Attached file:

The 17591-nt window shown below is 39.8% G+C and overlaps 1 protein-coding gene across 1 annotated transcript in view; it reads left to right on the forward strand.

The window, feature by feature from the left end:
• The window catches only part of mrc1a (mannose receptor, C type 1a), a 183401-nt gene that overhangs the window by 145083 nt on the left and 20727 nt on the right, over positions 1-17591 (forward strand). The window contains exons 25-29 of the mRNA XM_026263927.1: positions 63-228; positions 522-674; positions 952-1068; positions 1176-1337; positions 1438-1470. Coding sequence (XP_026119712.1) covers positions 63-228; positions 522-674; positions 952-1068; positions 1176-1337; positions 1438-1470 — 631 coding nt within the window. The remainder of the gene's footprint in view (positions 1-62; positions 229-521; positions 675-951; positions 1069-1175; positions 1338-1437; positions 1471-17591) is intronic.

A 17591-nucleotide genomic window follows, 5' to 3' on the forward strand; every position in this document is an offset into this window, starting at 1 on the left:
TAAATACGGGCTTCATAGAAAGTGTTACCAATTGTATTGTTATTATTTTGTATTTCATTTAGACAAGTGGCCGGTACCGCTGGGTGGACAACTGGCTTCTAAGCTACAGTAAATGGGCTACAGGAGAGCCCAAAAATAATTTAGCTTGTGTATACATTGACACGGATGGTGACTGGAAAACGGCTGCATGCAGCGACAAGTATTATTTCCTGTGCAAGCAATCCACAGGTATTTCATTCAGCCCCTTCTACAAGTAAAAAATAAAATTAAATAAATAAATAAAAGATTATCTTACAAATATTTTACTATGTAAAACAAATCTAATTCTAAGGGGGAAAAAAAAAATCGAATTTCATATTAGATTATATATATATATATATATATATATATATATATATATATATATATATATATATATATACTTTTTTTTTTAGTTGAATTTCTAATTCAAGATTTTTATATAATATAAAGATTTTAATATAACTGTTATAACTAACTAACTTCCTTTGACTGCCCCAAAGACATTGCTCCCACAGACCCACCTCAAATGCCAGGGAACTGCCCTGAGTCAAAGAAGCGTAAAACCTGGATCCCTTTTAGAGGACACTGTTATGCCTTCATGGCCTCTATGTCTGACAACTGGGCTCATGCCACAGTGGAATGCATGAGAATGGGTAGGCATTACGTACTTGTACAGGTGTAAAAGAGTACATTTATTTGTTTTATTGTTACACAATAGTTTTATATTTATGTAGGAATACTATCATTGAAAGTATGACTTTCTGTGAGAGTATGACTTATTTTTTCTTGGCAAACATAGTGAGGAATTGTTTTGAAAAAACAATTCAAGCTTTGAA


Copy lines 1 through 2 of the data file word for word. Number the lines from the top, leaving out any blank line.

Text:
The 17591-nt window shown below is 39.8% G+C and overlaps 1 protein-coding gene across 1 annotated transcript in view; it reads left to right on the forward strand.

The window, feature by feature from the left end: